Delve into the uncharted history of book covers from the Arab world

We speak to Egyptian designer and researcher Mahmoud el Hossieny about his mission to share the Arab world’s rich design history with the wider world via his Arabic Book Cover Archive project

As far as lockdown passion projects go, Moe Elhossieny’s latest venture is particularly impressive. The Cairo-based designer, researcher and writer has been working alongside volunteer researcher Nourhan El Banna, also based in Egypt, and assistant researchers Omayma Dajani (Palestine) and Yaman To’meh (Lebanon) to create the first digital archive for Arabic book cover designs published between the 1950s and 1990s.

Titled the Arabic Book Cover Archive, the project forms one part of the wider work being carried out by Elhossieny’s Design Repository مستودع التصميم organisation, which aims to make Middle Eastern aesthetics a part of the global discussion on design. Here, he tells CR about his motivations and aspirations for the project.

The Coward Prince by Jacob Al Sharoni, 1983. Designer: Helmi Eltuni; Publisher: Al Shrouk

Creative Review: Tell us about your background and how you got into design.
Moe Elhossieny: I studied fine and graphic arts and graduated with a BA from the faculty of fine arts in Egypt back in 2009. Back then, design did not stand as its own field and practice, it was either you do art or advertising. After doing that for a while, I knew that advertising is not what I want to be doing, not long term at least so I enrolled at Central Saint Martins’ Graphic Communication Design course.

I fell in love with writing and research during my studies at CSM. I finished and worked in London for a little while before deciding I wanted to go back to Cairo in 2018. I joined a local company that had a great team, and I was appointed as experience and design director there.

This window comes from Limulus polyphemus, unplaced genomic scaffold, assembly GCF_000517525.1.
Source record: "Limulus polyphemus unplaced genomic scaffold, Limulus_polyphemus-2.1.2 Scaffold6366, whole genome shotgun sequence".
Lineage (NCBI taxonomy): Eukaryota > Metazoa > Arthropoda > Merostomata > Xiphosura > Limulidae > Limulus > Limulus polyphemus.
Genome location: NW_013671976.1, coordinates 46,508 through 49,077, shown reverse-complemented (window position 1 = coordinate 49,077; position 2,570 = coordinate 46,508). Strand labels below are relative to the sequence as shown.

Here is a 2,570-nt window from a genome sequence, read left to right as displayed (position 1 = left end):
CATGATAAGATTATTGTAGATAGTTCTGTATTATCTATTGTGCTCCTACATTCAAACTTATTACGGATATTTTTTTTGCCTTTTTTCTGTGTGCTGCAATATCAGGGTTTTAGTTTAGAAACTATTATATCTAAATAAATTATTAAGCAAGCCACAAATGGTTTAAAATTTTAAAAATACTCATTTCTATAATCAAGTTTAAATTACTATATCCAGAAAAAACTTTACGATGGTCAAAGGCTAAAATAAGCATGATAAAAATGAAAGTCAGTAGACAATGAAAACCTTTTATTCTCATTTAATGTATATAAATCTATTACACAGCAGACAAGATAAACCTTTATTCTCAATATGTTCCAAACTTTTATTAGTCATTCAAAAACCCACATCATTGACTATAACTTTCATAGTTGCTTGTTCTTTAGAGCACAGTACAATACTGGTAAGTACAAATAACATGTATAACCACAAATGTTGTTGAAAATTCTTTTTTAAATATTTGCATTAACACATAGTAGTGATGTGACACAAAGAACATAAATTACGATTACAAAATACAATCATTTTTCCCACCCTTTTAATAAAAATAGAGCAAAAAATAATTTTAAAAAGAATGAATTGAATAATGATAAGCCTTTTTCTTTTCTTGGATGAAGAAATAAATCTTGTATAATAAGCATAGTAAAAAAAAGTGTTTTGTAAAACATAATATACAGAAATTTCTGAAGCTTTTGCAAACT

And the Show Continues by Mohamed Mezari, 1991. Designer: Mohieddin Ellabbad; Publisher: Arab Falcon

CR: How did the idea for the Arabic Book Cover Archive come about?
ME: In parallel to starting my job, I got into a habit of going on walks around the city on weekends. On these walks, I would pass by second-hand street book markets. The markets mostly had really old books with vivid colours and screaming typographic treatments, which was fascinating to me. As my interest in Arabic design started growing, I was seeking a bigger question of identity that could shape my practice. I started asking very obvious and basic questions, like is there a book about the history of Arabic book cover designs? Is there anyone documenting, writing, or archiving these beautiful books? Over time, I have come to realise that the answer is no.

I started aimlessly collecting these books and scanning them, and in February this year I decided to resign from work and start my own space called Design Repository مستودع التصميم to publish writings on design and visual culture. The space will also encourage research projects on design. There are a few of them at the moment, and the Arabic Book Cover Archive is one of them.

The Chase by Said Ali, 1991. Designer: Mohieddin Ellabbad; Publisher: Arab Falcon

CR: Why don’t you think an archive like this existed before?